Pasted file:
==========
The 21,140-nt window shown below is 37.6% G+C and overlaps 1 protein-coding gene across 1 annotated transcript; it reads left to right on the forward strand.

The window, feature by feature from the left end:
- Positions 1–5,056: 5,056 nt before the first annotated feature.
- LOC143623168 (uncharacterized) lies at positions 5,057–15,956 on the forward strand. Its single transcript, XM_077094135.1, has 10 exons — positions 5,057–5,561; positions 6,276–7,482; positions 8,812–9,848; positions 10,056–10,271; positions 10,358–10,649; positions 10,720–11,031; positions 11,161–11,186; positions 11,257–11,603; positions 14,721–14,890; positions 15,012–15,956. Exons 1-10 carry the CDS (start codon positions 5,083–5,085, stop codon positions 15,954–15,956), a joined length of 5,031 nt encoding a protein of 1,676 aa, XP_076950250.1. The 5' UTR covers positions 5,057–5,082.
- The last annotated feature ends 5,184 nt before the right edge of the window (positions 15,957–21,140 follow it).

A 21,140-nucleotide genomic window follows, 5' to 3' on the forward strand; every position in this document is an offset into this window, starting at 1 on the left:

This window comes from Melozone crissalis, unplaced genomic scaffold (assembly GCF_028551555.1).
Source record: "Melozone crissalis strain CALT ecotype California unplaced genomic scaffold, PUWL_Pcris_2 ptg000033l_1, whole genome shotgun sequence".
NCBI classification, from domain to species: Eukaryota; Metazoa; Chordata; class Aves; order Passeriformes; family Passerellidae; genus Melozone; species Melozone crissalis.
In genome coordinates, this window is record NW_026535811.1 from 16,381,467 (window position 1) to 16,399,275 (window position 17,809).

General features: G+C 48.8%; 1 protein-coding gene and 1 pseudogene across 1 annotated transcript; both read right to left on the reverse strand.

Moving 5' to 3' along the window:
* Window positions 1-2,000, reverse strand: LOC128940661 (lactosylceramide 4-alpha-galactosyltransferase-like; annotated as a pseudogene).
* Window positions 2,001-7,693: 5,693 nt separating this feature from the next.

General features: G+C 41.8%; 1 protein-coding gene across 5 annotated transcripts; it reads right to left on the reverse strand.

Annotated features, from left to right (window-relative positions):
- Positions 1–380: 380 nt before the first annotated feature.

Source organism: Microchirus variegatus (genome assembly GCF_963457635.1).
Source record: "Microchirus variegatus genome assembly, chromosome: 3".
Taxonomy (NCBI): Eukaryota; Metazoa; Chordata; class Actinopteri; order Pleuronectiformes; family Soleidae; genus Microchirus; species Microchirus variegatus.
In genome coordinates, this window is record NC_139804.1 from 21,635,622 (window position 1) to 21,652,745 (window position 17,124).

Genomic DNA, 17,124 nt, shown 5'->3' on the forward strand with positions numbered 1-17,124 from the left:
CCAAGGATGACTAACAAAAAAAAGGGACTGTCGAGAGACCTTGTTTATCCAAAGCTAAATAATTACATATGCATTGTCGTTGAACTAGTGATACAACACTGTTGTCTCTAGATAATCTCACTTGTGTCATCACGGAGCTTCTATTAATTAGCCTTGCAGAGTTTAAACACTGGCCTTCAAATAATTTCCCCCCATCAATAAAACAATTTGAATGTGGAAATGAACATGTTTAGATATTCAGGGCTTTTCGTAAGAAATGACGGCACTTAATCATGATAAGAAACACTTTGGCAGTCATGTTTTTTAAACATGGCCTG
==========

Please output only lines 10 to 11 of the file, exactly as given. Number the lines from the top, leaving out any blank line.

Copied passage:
In genome coordinates, this window is record NW_026535811.1 from 16,381,467 (window position 1) to 16,399,275 (window position 17,809).

General features: G+C 48.8%; 1 protein-coding gene and 1 pseudogene across 1 annotated transcript; both read right to left on the reverse strand.